The aim of this study is to determine whether use of supplemental registered nurses (SRNs) from agencies is associated with patients’ satisfaction.
Employment of SRNs is common, but little is known about whether their use is associated with patients’ satisfaction with hospital care.
Cross-sectional survey data from nurses in 427 hospitals were linked to American Hospital Association data and patient data from the Hospital Consumer Assessment of Healthcare Providers and Systems survey.
We found little evidence that patients’ satisfaction with care is related to the use of SRNs. After other hospital and nursing characteristics were controlled, greater use of SRNs was not associated with patients’ global satisfaction, including whether they would rank their hospital highly or recommend their hospital, nor was it associated with nurse communication, medication explanation, or pain control.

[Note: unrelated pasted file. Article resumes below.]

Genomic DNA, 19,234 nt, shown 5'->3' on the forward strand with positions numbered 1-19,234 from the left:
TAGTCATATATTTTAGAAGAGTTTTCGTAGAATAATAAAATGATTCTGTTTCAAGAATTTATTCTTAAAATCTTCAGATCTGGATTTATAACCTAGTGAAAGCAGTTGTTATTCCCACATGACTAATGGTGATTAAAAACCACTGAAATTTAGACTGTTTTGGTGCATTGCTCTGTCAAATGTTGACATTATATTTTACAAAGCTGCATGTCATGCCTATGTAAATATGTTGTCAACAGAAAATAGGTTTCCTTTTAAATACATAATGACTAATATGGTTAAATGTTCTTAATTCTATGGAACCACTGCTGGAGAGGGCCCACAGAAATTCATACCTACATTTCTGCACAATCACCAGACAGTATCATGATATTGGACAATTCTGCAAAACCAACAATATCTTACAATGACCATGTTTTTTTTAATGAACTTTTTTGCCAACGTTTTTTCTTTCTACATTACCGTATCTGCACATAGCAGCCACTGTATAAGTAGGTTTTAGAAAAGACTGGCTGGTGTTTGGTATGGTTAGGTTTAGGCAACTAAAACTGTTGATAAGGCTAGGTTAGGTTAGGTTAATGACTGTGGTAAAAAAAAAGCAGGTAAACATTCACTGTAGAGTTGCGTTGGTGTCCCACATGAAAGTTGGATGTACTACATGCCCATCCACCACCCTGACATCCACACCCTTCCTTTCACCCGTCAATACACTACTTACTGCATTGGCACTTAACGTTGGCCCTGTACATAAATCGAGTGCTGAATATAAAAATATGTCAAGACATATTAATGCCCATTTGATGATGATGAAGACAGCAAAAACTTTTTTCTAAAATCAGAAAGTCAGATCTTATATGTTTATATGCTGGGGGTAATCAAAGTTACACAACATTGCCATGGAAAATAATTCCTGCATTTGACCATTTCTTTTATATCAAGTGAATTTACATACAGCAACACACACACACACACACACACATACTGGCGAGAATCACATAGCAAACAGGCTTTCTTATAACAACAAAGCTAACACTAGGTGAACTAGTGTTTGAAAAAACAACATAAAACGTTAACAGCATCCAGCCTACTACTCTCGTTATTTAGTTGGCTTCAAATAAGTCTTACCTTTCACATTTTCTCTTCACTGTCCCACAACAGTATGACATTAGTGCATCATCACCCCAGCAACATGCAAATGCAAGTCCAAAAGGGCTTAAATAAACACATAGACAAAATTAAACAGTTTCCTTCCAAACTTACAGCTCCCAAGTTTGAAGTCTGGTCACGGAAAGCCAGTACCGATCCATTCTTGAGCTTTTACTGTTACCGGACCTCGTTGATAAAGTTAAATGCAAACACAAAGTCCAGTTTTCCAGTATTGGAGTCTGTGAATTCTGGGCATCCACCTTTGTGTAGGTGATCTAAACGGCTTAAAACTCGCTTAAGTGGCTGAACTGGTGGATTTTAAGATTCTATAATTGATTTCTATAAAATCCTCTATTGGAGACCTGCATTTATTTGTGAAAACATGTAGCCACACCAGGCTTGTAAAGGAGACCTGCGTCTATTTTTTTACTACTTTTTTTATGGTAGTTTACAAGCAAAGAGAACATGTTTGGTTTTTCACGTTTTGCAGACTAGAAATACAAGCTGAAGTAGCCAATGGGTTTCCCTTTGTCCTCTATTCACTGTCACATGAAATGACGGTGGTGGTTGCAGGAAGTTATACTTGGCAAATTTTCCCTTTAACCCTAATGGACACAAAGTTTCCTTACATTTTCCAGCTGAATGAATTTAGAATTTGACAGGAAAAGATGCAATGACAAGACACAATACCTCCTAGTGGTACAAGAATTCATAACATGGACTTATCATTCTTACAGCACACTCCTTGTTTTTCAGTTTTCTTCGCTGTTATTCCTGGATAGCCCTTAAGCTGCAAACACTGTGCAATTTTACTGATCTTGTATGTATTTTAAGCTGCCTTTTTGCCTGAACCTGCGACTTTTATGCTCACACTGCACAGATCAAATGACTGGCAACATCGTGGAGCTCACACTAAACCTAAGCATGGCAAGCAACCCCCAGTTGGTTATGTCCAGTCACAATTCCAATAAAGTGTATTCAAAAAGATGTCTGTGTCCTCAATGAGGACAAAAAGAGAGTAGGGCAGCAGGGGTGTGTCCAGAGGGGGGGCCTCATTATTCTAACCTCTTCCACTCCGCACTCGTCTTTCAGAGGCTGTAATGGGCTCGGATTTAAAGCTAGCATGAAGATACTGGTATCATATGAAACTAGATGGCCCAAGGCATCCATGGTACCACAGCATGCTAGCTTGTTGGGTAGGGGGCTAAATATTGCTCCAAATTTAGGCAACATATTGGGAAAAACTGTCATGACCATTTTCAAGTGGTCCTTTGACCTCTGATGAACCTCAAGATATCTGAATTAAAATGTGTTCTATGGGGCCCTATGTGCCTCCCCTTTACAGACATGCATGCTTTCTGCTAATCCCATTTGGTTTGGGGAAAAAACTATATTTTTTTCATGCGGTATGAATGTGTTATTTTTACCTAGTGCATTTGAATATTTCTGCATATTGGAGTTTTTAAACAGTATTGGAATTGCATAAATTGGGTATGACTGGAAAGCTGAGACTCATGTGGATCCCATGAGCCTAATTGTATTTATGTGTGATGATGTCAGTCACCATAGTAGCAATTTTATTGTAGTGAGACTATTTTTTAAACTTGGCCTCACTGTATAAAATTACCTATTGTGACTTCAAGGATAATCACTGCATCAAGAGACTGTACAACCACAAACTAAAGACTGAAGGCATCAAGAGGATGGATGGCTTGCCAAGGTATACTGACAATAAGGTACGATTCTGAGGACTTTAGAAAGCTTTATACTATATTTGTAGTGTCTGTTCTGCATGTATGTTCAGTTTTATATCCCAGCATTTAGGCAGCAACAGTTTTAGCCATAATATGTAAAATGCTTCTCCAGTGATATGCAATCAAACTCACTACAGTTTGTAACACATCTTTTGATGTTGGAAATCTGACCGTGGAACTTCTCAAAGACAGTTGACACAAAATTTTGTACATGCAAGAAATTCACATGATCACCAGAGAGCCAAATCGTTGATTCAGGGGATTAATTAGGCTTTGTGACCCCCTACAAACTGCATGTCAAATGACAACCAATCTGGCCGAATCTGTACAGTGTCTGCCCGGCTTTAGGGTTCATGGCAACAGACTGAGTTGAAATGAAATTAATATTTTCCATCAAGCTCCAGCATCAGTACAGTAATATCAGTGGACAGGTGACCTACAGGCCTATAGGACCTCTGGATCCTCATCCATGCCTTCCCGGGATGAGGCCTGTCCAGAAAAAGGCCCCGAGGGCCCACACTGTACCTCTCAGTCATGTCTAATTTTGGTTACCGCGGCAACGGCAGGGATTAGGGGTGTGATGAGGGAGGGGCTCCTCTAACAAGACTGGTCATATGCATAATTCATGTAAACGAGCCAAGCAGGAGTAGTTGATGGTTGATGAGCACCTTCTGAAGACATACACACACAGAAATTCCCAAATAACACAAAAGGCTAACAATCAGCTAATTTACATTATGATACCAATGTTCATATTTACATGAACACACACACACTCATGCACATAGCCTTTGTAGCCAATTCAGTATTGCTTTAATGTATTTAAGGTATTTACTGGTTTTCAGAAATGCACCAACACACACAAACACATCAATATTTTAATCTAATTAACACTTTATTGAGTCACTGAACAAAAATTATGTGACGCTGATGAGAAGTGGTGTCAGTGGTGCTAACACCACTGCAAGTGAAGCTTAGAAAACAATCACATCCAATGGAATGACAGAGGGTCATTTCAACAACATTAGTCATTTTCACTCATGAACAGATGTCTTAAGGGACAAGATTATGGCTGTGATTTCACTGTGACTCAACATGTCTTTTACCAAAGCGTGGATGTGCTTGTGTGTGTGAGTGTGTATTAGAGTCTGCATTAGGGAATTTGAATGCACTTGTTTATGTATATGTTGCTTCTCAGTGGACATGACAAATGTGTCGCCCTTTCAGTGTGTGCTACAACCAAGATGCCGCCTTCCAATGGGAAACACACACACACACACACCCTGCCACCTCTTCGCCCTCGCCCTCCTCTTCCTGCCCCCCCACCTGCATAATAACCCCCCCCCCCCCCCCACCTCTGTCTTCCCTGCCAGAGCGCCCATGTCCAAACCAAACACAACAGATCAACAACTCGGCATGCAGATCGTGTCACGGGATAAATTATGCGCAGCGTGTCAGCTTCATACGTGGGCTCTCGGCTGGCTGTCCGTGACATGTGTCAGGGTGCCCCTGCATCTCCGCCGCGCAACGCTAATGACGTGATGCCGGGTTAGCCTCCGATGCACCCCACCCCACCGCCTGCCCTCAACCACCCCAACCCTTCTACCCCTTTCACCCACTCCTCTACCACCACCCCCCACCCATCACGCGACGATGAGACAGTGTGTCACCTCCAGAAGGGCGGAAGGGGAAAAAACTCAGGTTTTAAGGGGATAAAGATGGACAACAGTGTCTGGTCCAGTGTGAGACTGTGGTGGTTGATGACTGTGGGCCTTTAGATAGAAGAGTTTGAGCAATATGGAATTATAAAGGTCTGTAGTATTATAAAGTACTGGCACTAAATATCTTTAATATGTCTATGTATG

Employment of SRNs does not detract from patients’ overall satisfaction or satisfaction with nurses specifically.
Author Affiliations: Doctoral Research Fellow (Ms Lasater); Research Professor (Dr Sloane); The Claire M. Fagin Leadership Professor of Nursing, Professor of Sociology, Senior Fellow Leonard Davis Institute for Health Economics (Dr Aiken), Center for Health Outcomes and Policy Research, School of Nursing, University of Pennsylvania, Philadelphia.
This research was supported by funding from the National Institute of Nursing Research (R01NR04513 and T32NR0714) and the American Staffing Association Foundation. The organizations providing research funding did not participate in the research or the decision to publish this manuscript. The content of this article is the sole responsibility of the authors.
The authors declare no conflicts of interest.
Correspondence: Dr Aiken, Center for Health Outcomes and Policy Research, School of Nursing, Claire M. Fagin Hall, 418 Curie Blvd, Philadelphia, PA 19104 (firstname.lastname@example.org).